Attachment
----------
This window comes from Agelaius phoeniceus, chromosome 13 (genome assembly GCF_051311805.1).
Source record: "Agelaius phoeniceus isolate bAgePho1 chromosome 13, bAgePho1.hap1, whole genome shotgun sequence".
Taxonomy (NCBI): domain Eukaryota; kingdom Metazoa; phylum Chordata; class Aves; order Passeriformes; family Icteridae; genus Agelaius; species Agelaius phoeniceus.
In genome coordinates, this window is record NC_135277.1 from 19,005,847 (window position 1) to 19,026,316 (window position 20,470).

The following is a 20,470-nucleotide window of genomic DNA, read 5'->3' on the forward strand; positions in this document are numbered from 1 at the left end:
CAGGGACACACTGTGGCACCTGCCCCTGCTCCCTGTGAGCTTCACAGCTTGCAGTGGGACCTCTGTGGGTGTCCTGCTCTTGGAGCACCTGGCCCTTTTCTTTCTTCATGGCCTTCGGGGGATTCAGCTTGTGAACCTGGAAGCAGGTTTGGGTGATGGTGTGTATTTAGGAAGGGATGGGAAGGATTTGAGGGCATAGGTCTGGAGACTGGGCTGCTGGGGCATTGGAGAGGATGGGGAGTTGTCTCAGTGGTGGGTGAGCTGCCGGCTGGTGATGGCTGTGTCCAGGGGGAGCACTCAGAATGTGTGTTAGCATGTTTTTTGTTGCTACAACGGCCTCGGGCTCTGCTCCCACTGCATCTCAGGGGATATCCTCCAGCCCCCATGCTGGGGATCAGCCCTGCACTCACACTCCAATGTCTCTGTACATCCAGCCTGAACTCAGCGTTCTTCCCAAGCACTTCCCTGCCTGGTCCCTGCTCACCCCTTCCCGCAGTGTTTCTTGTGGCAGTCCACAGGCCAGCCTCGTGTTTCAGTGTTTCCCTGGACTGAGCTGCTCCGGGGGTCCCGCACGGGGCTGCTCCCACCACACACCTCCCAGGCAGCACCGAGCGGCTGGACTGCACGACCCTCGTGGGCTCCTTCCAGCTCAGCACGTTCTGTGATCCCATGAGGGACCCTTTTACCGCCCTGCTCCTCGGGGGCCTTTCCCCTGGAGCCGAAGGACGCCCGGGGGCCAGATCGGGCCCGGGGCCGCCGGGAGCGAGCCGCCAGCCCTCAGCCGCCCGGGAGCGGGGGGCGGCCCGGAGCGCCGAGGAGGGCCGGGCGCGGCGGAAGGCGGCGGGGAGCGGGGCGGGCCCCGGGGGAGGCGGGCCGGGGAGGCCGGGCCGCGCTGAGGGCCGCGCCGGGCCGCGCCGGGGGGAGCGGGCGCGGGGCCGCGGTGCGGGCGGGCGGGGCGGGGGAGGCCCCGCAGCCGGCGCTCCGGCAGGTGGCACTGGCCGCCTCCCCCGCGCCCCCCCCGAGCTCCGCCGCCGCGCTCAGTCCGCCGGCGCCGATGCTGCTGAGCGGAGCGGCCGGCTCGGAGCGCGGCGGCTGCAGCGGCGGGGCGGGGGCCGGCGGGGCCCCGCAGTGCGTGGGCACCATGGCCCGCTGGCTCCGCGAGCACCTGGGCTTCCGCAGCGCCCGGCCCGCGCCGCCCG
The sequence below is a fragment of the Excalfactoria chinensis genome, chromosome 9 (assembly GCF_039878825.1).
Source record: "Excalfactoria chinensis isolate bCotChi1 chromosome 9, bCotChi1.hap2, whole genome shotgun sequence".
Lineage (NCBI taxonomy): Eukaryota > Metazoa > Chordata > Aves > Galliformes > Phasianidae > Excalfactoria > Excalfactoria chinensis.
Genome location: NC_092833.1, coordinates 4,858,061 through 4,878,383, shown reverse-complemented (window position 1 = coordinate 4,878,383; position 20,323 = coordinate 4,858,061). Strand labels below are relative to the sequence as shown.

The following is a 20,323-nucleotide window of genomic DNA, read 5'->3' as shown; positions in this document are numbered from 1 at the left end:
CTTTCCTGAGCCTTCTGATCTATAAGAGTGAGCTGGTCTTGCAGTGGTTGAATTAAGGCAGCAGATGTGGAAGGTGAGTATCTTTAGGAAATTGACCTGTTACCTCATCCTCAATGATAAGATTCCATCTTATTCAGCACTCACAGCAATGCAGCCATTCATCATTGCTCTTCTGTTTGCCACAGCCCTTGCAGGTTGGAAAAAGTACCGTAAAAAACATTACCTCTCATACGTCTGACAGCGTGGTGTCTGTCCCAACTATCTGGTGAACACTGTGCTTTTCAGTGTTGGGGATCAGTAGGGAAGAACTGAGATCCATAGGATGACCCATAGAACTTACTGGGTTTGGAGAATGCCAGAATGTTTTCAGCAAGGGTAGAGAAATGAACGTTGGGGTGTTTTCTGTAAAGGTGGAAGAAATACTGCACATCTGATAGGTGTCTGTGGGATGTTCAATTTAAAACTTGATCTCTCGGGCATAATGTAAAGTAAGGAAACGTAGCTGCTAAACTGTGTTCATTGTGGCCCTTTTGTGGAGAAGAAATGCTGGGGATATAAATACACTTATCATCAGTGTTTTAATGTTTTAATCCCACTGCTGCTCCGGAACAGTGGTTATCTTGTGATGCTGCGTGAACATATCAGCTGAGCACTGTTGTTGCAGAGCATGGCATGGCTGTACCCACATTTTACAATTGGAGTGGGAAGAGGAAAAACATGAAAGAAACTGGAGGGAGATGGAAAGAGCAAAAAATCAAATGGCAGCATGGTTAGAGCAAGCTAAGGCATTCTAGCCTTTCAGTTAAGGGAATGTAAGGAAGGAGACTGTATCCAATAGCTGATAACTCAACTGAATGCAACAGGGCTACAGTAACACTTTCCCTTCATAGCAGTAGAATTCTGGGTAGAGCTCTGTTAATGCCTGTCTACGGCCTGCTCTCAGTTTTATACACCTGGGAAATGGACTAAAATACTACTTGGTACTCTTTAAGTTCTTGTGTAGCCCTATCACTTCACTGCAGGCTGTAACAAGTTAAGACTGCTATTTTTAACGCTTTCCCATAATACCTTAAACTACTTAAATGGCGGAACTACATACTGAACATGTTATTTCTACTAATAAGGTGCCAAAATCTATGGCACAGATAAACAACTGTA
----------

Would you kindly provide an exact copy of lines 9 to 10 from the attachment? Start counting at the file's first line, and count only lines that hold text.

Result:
Lineage (NCBI taxonomy): Eukaryota > Metazoa > Chordata > Aves > Galliformes > Phasianidae > Excalfactoria > Excalfactoria chinensis.
Genome location: NC_092833.1, coordinates 4,858,061 through 4,878,383, shown reverse-complemented (window position 1 = coordinate 4,878,383; position 20,323 = coordinate 4,858,061). Strand labels below are relative to the sequence as shown.